Aarone Wild has a wild and wonderful tale to tell about her husband and soulmate, Eric.

It begins with him dying on their bedroom floor in February 2017 and ends two years later, as the Grand Rapids, Michigan, couple return to martial arts class with their longtime teacher, Master Lee.

It’s an improbable story with innumerable twists and turns.

For five solid weeks that winter, Eric, then 55, lay in a hospital bed—first in the ICU at Spectrum Health Fred and Lena Meijer Heart Center and then at the Spectrum Health Rehab and Nursing Center on Fuller Avenue—with little to no awareness of what was happening within or around him.

All the while, doctors used every tool and treatment at their disposal to promote his survival and recovery.

Eric’s heart had arrested three times—at home, in the ambulance and in the ER at Spectrum Health Butterworth Hospital. Each time, his rescuers restored his heartbeat, but ultimately, the trauma sent him into cardiogenic shock.

This despite having passed his annual physical with flying colors just two weeks earlier.

Still, CT scans showed normal brain activity. If his multidisciplinary ICU team could support him long enough for his heart and other organs to recover, he just might be OK.

Grim prospects

Eric’s weeks-long recovery involved time on a ventilator, a machine that provides support for the heart and lungs called an ECMO, a kidney dialysis machine and an Impella 5.0 mechanical heart pump.

It included surgeries and blood transfusions to deal with internal bleeding and other problems.

“Every complication that could happen to him based on what we were doing seemed to happen to him,” said Brian Trethowan, MD, a cardiothoracic critical care doctor with Spectrum Health Medical Group. “We see a spectrum of clinical cases here in the Meijer Heart Center. This was a much more unusual, complex, challenging and prolonged clinical case.”

From day one—and many times thereafter—Eric’s prospects looked grim, Aarone said.

“The first 24 hours that we were there, they told us, ‘You need to call a funeral home. You need to make arrangements,’” she said.

And yet, Eric held on. Through every procedure, every new support device, every medication, he held on, as little by little his body responded.

Glimmers of hope kept Aarone and the couple’s six adult children buoyed throughout the process. One night, for example, Eric had a fleeting breakthrough in response to an Elvis Presley song.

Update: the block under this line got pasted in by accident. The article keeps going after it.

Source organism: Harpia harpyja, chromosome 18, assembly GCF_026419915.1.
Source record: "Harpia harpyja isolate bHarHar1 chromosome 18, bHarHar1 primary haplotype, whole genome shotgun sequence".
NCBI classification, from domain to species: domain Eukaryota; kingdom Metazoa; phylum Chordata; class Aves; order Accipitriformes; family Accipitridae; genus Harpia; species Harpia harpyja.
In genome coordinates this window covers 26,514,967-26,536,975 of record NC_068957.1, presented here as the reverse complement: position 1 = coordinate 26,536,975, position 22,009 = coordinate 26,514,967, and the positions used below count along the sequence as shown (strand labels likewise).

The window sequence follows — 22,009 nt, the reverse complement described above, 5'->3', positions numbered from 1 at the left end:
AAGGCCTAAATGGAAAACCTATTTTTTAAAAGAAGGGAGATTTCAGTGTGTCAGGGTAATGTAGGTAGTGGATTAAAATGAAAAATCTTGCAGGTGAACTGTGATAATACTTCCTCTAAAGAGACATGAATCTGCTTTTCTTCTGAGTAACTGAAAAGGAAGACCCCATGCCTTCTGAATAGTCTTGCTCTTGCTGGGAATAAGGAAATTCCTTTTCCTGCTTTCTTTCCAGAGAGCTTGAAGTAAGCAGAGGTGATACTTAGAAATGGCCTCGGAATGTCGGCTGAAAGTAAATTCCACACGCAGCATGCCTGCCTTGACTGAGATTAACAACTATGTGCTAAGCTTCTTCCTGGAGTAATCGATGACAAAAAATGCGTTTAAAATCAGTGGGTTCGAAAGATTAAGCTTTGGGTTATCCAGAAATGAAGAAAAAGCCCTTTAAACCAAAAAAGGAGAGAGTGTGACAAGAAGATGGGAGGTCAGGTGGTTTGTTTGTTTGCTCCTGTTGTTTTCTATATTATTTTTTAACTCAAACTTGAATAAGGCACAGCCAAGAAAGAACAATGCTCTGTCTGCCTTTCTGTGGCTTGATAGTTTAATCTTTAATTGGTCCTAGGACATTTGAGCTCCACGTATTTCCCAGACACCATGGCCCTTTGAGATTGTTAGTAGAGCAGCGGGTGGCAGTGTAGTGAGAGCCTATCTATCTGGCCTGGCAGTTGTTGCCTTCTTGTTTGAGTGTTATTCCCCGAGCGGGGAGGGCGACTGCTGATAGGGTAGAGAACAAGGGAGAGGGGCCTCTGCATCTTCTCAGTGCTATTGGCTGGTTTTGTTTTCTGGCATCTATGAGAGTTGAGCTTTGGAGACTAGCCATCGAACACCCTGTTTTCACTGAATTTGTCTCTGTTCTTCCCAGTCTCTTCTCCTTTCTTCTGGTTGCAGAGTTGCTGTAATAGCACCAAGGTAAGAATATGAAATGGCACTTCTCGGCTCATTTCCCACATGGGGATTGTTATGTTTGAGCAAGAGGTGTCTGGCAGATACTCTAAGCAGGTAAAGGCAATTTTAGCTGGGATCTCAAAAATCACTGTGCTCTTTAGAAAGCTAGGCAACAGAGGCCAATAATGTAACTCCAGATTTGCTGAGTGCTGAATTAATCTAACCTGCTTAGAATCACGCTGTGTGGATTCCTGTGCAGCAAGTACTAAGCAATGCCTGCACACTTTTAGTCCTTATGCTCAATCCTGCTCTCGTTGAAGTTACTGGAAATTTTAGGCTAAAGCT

“His favorite person in the whole world is Elvis,” Aarone said, choking up. “(Our daughter) started playing ‘Suspicious Minds’ for him and he started mouthing the words. Just out of the blue—completely from comatose to mouthing the words.”

Eric’s responsiveness quickly faded, but that moment carried the assurance the family needed. Eric was still in there. They just had to wait for him.

In cases like these, medical teams provide full support in the early stages and downgrade the support as recovery progresses. It takes fortitude on the part of the family, Dr. Trethowan said.

Eric’s family “had incredible patience with the whole process; they never complained,” he said. “They’re gracious people.”

At least two nonmedical factors played a role in Eric’s recovery, the doctor said—favorable genetics and a strong baseline of physical fitness, thanks to years of daily Tai Chi and Chi Gong practice, plus twice-weekly Kung Fu classes.

“The speed with which he recovered is simply due to the fact that he had done all of these things in his past life,” Dr. Trethowan said.


After three weeks at Spectrum Health Meijer Heart Center, Eric had progressed enough to move to a Spectrum Health long-term care facility for continued recuperation. Though off the ventilator, he was still far from normal, both mentally and physically.

“Even if you’re the fittest and healthiest person in the world, when we commit you to bed for two to three weeks, you are weak as a kitten by the end of it,” Dr. Trethowan said. “It’s quite a profound loss of muscle per day in the critical care unit.”

Cognitively, Eric still “wasn’t there,” Aarone said. As he slowly woke up, he grew defiant and had to be placed in restraints.

“He got real belligerent. He pulled out his catheter twice, he pulled out his feeding tube twice and then bit through it once,” she said. “We started negotiating with him like a toddler.”

Eric remembers none of this. What he does remember is an abrupt awakening two days before his discharge from the long-term care center to a rehabilitation hospital.

Some friends from his workplace had come by to visit, Aarone said. As she talked with them for the better part of an hour, Eric took no notice.

Then, in an instant, he was back.